This is the stage where technologically savvy wedding videographers may want to create special vertical clips from their 4K masters for the couple’s Vine feeds. This could be the time where filmmakers might want to use vertical video to create their own animated movie posters to market their film. At the end of the day, the format of vertical video is just a tool. It is up to people to use the tool to create art, advertisement or entertainment.

Wéland Bourne is an award-winning filmmaker as well as a VFX and motion graphic artist.

Susan is the Art Director at Videomaker and Creator Handbook Magazines.


  1. Coming from a still background, the "vertical or horizontal" question is something that's been kicking around for a long, long time.  Of course, portraits are usually vertical and the magazine format is usually vertical…but it's still an issue, and when physical requirements don't rule and when "artistic license" does not rule–that is, when consumers freely buy what they want to buy–consumers buy horizontal much more frequently than they buy vertical.  And we know it, we've known it for a long time.

    In most of the discussions I've been in on the subject, the speculation "why" tends to boil down to "human visual perception has evolved to be horizontal."  I've looked at some of the vertical videos on YouTube, and even though my personal preference for still composition happens to be vertical, I cannot long watch composition in motion without uneasily feeling that I'm missing something vital.   I am constantly drawn out of the story to the fact that I'm being manipulated by the artist.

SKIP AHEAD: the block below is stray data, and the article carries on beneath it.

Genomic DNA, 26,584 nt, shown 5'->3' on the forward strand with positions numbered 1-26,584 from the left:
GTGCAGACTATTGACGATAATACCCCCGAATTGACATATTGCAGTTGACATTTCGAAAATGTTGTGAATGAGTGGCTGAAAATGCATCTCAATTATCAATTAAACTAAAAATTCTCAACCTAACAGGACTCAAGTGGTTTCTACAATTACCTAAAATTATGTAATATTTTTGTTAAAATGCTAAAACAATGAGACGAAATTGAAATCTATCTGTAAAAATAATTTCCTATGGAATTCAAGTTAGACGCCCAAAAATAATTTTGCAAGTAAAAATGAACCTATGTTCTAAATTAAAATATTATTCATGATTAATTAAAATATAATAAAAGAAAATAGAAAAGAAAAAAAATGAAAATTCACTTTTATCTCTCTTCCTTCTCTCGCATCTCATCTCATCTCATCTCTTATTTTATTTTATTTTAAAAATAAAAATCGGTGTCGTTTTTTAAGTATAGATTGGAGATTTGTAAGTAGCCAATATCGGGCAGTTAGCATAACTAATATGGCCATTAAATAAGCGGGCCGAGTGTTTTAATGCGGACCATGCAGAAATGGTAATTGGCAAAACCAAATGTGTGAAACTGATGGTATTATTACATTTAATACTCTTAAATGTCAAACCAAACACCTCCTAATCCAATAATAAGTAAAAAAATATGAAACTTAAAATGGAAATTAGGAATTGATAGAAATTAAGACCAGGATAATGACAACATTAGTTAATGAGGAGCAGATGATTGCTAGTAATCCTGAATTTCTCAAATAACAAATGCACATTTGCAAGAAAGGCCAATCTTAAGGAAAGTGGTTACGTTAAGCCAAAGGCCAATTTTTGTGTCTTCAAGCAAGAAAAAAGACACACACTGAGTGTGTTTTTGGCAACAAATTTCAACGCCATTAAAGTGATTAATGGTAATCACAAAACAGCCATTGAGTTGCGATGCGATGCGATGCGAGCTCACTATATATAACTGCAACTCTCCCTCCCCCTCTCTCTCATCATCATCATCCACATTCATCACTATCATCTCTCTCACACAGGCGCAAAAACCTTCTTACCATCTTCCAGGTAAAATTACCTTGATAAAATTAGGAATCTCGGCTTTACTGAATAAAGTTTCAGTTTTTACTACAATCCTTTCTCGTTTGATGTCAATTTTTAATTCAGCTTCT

References to 3D (or even color) aren't really relevant.  Color and 3D bring the visual art closer to reality.  Vertical composition departs from reality, and does so with unrelenting obviousness.

    This unrelentingly obvious departure from reality can, of course, be put to artistic advantage when the subject calls for it.  Hitchcock could pull off a full-length feature film in vertical.

  2. Even when viewed on a device that can be displayed vertically (portrait), vertical videos are displayed horizontally (landscape mode, as pictured above in the article) with sidebars, making them all but unviewable.  Effectively, they have so little resolution that they appear like standard definition video of bygone days.

    Making this worse, if you try to "fix it" by viewing it vertically, it flips the video so that you now have an even smaller video to view.

    Finally, our visual systems are not geared to a vertical world.  We view things horizontally because, for the most part, what is of interest to us is in the horizontal frame.  

    This is why the anamorphic aspect ratios are so popular.  The information to the sides are far more important than the sky or ground, which make up a significant portion a  vertical video's "content".  Take a video of an incident between a police officer and citizen, for example.  if there is any separation between the two, then one of them will be outside the video.  To make matters worse, frequently, there will be additional parties who are doing something that is important, that will not be captured.

    At best, vertical video is a niche that can be interesting because of its novelty, but, IMO, it is of very little practical use.

    Vertical video has come about because phone users are used to looking at their devices in a vertical mode.  So when they start recording, they hold it vertically, hence, the problem.  Manufacturers can fix this with "multi aspect" sensors that are essentially "cross shaped" so that they can record "proper, full resolution, full sensor" video in landscape mode.

    Until content displayers (YouTube, etc.) "correct" this so that the video will display correctly (a "rotate" option in their app?), this is, again, IMO, a horrible way to display video content!